Aaron is the well known co-author of books covering flipped learning and its impact on nearly every traditional education discipline, but these days he is focused on training educators at the university level. In June of 2018 Aaron was the keynote speaker at FlipTech East Coast 2018 where he discussed and dissected some of the many definitions of flipped learning. I had the opportunity to talk with Aaron about his keynote, the “best” definition of flipped learning, and the priority of good practice over perfect definitions. Listen in on the thoughts of an educator who benefits from longest perspective in flipped learning.
The conference was held on June 29 and 30 at Collingswood High School in New Jersey. We are in the planning stages for future FlipTech conferences, feel free to contact us if you would like to participate in bringing a FlipTech conference to your city or country.
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I have had numerous opportunities to interact with Aaron over the past few years, and he is so very approachable that I forget the critical role he played in the development and popularizing of flipped learning. His keynote at FlipTechEC 2018, and specifically the conversation recorded for this podcast, reminded me that the definition of flipped learning is very much a matter of perspective. A student in a flipped classroom will have a definition and perspective from their experience. An educator with a strong support network will have their perspective. The education professors and writers may have yet another perspective. In the end, perspectives can vary as widely as the specifics of how flipped learning is employed in a given classroom and what remains most important in flipped learning is a professional educator intentionally and thoughtfully utilizing it as a tool for student success.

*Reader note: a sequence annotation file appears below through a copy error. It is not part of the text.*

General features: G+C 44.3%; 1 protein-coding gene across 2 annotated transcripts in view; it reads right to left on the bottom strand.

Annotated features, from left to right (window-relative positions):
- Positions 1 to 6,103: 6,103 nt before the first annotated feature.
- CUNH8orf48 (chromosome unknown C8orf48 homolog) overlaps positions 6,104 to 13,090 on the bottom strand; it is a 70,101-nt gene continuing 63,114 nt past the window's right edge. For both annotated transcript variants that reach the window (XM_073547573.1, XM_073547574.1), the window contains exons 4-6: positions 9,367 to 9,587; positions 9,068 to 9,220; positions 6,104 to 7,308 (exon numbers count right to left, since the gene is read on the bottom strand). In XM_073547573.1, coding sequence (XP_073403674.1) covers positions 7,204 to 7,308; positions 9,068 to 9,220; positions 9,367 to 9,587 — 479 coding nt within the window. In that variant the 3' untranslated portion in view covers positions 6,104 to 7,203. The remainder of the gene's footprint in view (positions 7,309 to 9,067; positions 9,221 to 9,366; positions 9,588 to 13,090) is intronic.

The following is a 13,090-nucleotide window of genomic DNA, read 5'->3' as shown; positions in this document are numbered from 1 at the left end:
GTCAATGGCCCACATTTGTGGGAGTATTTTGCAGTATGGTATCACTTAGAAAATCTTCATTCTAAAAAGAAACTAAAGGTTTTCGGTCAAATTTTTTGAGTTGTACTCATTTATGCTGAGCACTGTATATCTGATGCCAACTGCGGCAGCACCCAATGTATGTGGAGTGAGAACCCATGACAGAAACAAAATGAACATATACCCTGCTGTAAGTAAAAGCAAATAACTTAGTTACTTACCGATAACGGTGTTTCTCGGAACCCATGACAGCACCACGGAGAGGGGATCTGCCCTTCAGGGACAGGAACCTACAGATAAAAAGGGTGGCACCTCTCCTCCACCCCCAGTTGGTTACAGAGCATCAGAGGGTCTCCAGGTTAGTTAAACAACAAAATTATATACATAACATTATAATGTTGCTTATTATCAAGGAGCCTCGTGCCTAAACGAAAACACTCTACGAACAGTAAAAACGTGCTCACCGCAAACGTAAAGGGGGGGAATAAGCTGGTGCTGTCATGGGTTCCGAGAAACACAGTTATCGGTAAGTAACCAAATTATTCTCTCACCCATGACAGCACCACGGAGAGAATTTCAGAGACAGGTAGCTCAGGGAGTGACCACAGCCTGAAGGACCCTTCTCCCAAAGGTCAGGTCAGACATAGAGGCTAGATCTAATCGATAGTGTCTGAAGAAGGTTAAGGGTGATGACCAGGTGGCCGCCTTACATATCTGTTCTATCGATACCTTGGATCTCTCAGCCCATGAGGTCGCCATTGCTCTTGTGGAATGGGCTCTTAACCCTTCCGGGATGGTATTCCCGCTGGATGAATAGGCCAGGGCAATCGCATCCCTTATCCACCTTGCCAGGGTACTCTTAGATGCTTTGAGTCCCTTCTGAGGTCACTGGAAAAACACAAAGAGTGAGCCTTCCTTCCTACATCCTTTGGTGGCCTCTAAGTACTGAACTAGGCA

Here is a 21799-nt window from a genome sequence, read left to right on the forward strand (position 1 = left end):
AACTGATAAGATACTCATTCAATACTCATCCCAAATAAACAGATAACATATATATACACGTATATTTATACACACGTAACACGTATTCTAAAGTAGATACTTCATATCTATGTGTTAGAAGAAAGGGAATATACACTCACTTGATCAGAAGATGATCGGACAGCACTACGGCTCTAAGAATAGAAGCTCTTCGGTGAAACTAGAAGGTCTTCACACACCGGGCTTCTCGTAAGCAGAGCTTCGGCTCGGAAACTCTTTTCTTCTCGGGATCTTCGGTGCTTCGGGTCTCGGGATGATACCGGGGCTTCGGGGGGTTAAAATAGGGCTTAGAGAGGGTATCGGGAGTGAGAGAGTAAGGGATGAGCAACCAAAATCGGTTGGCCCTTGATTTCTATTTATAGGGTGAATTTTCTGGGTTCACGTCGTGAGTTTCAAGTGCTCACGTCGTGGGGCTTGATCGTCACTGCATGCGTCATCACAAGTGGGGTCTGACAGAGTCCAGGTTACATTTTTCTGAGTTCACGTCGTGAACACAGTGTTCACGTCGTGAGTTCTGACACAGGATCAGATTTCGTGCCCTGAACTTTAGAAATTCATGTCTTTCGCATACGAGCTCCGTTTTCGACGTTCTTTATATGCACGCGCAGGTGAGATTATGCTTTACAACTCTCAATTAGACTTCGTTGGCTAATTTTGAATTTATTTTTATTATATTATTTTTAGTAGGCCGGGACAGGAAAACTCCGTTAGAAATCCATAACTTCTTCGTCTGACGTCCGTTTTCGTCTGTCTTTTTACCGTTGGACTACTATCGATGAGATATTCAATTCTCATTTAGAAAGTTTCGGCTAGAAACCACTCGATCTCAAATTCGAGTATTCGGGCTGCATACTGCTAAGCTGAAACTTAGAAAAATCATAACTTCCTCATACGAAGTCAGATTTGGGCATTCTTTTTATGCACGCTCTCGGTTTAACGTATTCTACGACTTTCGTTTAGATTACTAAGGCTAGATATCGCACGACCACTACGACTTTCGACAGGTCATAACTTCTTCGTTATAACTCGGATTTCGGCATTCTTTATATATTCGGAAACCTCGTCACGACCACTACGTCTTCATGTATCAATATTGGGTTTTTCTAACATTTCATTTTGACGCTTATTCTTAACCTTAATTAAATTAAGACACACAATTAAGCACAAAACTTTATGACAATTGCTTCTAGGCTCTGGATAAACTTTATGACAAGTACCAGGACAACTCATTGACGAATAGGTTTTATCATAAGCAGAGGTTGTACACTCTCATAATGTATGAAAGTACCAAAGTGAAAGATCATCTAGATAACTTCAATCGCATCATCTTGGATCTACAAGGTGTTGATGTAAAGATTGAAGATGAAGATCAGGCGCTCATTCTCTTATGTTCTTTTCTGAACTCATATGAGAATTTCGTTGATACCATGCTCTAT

I would also like to remind everyone that anyone contributing to the community that is the Flipped Learning Network actually *is* part of the Flipped Learning Network. We are a community and grow together by pooling our resources. See how you can contribute to this community through contributing blog posts, joining us on this podcast as well as participating in our Slack community.
The music (titled Aloft) clip at the start and end of the podcast is copyright by Kelly Walsh and used with permission.
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The image of a microphone used in the logo for our podcast is courtesy of Eric Harvey.